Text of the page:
Of course, none of the economic factors really matter here because the notion that “everyone should have health care” is excellent political capital. How can you possibly run against “health care for everyone”, without appearing like an uncaring jerk? Thus, I doubt Baucus will make this logical progression when he talks about universal medical care.

Similar to demographic facts, economic realities are always depressing wet blankets thrown on any nice sounding, “fix all,” political vision. As economist, and former Marxist, Thomas Sowell said:

The first lesson of economics is scarcity: there is never enough of anything to fully satisfy all those who want it. The first lesson of politics is to disregard the first lesson of economics.

Will the economic reality Chairman Max Baucus stumbled into find it’s way into discussions of universal health care?

One can only hope.

3 Comments leave one →
  1. June 23, 2009 9:01 pm

    The baby boomers joining Medicare over the next 10 years will bankrupt the country. (If you don’t believe this, Google David Walker, the just retired head of the GAO.) That is the elephant in the room sitting on Obama’s head. Offering more people health insurance is not realistic given this reality. Health insurance is too expensive for the same reasons that flood insurance in New Orleans and hurricane insurance in South Florida is unaffordable for everyone except for Bernard Madoff before he got caught. Everyone needs to use it too often. We have a pandemic of Diabesity. 1 out of 5 American 4 year olds is obese. The average teen has high blood pressure. 90% of Americans get high blood pressure before they die. Health insurance covering “pre-existing conditions” is a non-starter. Could you get State Farm to sell you a new fire insurance policy if your house was in flames and the fire engines on the way?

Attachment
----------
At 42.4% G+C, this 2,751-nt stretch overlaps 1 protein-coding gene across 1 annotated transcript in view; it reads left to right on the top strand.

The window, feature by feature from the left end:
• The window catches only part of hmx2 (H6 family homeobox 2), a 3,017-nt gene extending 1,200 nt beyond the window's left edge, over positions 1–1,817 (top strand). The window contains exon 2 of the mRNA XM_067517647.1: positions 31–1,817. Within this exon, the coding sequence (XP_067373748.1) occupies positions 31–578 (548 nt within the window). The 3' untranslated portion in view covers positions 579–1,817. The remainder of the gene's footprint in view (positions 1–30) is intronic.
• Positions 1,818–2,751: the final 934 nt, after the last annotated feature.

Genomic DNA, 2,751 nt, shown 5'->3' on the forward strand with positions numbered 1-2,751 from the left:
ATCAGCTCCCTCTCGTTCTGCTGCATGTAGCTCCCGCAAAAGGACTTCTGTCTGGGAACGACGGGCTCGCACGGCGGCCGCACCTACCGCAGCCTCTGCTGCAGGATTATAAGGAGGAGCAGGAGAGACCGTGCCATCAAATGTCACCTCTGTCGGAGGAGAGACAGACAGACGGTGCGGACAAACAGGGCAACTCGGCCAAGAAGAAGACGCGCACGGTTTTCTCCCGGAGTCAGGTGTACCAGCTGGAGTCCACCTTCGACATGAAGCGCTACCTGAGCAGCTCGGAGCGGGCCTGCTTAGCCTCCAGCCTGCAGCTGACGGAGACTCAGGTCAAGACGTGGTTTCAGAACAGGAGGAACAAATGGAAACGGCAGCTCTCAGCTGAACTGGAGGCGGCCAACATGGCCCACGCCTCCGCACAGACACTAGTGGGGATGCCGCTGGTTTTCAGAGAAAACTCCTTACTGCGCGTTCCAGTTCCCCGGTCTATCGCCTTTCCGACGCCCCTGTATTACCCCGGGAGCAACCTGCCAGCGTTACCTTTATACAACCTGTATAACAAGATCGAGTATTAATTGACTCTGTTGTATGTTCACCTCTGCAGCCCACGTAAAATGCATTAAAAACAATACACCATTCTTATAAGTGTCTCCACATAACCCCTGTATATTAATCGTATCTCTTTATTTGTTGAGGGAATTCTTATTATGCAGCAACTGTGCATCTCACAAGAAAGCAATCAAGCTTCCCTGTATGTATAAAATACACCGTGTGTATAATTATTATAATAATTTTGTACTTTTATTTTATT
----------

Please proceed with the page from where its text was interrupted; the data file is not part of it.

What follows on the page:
2. Janet Brown permalink
    July 7, 2009 5:35 pm

    Thank you for finally explaining that so well. This is just one more reminder that the only real way to keep our economy strong is not by raising taxes, but by keeping taxes low, fair and simple. I’ve been looking for a way to take action and contact our legislators and sign petitions and found some good policy the U.S. Chamber of Commerce backs (here). I don’t have a lot of money or time, but I figure this will help other people do good.